He is also a founder of the Healthy Cities and Communities initiative, and has been a regular contributor to the Times Colonist.

Hancock’s topic will be Feeding a One Planet Region.

One Planet is a concept that has been embraced by the District of Saanich through One Planet Saanich, bringing together schools such as Reynolds, Claremont and Mount Douglas secondaries, Camosun College, businesses and organizations. Hancock wrote in the Times Colonist in September that the goal is to reduce each person’s “ecological footprint” while maintaining a high quality of life and social development.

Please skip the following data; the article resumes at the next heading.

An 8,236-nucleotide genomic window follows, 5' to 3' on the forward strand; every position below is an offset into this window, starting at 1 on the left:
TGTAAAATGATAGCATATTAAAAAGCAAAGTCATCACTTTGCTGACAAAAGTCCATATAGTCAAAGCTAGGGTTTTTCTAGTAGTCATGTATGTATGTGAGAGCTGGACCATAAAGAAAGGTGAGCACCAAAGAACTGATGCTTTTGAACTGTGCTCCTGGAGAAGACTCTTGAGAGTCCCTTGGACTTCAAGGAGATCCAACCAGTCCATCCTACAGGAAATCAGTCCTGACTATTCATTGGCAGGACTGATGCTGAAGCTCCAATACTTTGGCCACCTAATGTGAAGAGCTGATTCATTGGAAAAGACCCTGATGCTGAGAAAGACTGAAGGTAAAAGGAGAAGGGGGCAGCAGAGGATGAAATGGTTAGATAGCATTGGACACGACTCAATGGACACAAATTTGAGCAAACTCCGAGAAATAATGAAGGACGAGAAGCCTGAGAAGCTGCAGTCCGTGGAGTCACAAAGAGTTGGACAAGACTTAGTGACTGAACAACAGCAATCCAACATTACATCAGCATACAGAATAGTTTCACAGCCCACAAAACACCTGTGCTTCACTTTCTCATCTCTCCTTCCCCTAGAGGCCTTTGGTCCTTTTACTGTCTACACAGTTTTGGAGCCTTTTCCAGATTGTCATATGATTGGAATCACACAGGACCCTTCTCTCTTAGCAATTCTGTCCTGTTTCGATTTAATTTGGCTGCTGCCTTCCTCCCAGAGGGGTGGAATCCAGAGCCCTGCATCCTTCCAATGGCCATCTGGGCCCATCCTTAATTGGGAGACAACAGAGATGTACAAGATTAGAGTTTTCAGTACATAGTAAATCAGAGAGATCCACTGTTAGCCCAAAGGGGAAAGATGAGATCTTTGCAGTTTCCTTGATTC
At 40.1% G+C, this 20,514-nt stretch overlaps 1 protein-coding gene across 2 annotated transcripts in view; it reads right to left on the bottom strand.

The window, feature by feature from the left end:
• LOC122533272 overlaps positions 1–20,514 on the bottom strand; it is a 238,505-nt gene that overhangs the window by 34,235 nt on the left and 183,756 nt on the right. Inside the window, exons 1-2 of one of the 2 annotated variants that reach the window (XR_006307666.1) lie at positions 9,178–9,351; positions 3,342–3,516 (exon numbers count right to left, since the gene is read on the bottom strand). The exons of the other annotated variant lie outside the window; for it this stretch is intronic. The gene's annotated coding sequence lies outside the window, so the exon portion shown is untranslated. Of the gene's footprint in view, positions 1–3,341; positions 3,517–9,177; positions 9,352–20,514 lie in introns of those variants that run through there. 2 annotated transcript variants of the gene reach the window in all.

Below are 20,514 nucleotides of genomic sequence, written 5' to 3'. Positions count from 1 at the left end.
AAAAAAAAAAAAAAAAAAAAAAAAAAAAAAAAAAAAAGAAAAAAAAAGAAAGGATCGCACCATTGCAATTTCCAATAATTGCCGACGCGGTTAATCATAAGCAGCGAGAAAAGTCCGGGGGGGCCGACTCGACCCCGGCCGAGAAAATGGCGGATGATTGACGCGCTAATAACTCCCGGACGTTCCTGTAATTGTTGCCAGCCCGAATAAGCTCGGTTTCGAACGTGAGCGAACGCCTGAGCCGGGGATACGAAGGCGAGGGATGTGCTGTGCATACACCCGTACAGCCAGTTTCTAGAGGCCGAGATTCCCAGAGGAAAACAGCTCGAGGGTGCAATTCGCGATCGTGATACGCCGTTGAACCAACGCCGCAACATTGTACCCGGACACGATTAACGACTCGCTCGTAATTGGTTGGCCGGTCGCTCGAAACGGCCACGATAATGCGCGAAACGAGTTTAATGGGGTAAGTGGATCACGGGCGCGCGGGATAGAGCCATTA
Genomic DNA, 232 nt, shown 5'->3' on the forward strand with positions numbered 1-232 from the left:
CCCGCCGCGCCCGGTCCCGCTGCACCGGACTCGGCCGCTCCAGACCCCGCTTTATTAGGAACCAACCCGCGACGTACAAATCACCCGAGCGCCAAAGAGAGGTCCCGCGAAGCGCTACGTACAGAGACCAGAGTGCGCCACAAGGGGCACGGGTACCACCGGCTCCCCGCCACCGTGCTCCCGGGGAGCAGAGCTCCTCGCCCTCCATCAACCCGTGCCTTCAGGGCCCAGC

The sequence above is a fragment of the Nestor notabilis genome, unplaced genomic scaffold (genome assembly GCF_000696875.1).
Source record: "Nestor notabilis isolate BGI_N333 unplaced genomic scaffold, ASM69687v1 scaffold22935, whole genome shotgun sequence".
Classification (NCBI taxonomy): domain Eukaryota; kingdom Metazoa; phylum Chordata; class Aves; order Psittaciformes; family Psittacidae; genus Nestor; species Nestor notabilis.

“No mean feat when you consider this means a 70 to 80 per cent reduction in our footprint,” he wrote. “But essential if we are to enable the coming generations to enjoy anything like the quality of life we enjoy.”

He added that transportation accounts for just over a quarter of humans’ ecological footprint, and two-thirds of that amount comes from using private vehicles.

Sustainability is also an important piece of the One Planet discussion, Roberts said.

She said Saanich helps with funding for Saanich Seedy Saturday, while the Horticulture Centre at 505 Quayle Rd. provides the venue and parking volunteers.

The event runs this Saturday from 10 a.m. to 2 p.m., with Hancock speaking at 11 a.m. and 1 p.m.

Along with local certified organic seeds, guests will find produce, children’s activities and a variety of vendors.